The reality is that, year-after-year, as we have all allowed the legal trade in exotic and endangered species to grow, unregulated and unchecked, we have been consuming our own ‘gift of bad luck’. Treating nature unthinkingly, and with such disrespect, has come back to bite us all.
But this is not only an individual consumer responsibility, it is a business, markets and investor failure. Pursuing profits, at all costs, and without due regard for the risks can, and does, lead to catastrophes, from oil spills and fires, to biodiversity collapse and pandemics. Governments around the world have capitulated to industry groups, to dilute all aspects of regulation, instead allowing voluntary governance schemes to take the place of ‘real’ regulation. These same business and industry groups have had 50 years to roll out these voluntary systems, they haven’t worked at all to slow biodiversity collapse, and they won’t work.
We have reached a time for real change, a time to update corporate law, so business isn’t legally mandated to maximise shareholder profits. It is time to strengthen and enact the laws governing corporate crime, including green crime, and to appropriately resource regulators such as CITES. This is no longer the time to rely on voluntary governance systems that are, in the main, just PR exercises. The voluntary governance ship has long sailed, and some would say sank!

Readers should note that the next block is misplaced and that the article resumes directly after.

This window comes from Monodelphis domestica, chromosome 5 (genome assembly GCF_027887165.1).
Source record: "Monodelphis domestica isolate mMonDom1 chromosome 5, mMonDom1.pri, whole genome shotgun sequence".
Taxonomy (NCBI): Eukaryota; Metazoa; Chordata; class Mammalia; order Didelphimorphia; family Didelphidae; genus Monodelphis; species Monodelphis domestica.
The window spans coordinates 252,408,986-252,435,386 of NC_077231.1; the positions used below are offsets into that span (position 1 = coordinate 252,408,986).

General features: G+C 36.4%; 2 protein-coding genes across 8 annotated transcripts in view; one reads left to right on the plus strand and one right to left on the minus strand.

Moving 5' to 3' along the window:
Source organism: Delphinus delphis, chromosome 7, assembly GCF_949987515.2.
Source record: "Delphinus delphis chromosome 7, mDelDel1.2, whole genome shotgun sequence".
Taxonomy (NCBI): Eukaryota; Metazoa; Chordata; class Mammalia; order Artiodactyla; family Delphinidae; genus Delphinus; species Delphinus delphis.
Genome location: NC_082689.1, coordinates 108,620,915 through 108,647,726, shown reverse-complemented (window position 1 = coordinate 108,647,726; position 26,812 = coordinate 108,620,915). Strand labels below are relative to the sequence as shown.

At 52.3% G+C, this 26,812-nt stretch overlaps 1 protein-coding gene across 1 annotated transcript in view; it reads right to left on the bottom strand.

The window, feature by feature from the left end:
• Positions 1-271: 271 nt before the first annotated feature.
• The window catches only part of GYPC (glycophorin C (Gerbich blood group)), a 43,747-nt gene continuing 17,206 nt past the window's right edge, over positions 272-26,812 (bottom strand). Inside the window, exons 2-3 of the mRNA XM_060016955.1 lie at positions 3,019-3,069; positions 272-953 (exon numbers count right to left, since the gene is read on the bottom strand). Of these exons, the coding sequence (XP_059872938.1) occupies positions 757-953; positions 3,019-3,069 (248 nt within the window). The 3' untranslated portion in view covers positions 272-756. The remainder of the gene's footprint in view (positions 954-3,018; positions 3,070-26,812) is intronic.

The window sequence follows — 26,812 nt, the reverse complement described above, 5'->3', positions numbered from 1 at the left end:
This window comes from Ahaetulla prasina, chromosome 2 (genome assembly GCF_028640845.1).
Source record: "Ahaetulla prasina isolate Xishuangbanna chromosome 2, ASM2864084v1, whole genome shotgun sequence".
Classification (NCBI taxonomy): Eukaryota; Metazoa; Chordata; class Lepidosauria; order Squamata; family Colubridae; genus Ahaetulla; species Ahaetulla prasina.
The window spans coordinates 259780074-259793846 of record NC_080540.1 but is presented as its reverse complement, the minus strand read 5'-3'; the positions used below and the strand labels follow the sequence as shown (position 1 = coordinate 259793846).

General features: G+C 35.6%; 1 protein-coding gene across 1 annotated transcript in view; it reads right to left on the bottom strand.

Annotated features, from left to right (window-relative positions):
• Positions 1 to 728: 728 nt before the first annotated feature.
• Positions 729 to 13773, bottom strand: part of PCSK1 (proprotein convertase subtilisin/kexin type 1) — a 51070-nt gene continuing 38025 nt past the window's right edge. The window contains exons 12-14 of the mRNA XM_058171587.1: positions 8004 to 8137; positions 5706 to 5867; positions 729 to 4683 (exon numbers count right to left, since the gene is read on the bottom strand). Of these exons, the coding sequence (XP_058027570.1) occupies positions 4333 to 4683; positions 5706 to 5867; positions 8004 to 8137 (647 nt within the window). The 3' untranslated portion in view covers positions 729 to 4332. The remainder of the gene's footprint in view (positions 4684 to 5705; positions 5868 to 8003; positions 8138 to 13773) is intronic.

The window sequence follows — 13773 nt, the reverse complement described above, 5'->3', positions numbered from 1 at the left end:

Updating laws is the starting point, but their enforcement requires oversight by well-resourced regulators, and industry needs to pay for this through fees. Pursuing white-collar crime, and sending business executives to jail, needs to become an accepted norm, which is currently not the case.
Consumers need to think about their behaviour too, as without the desire and demand, the trade in endangered species could not be growing so fast. A 2017 World Customs Union Report quoted the United Nations Environment Programme, who stated that this trade is growing at 2-3 times the pace of the global economy; these are mindboggling numbers.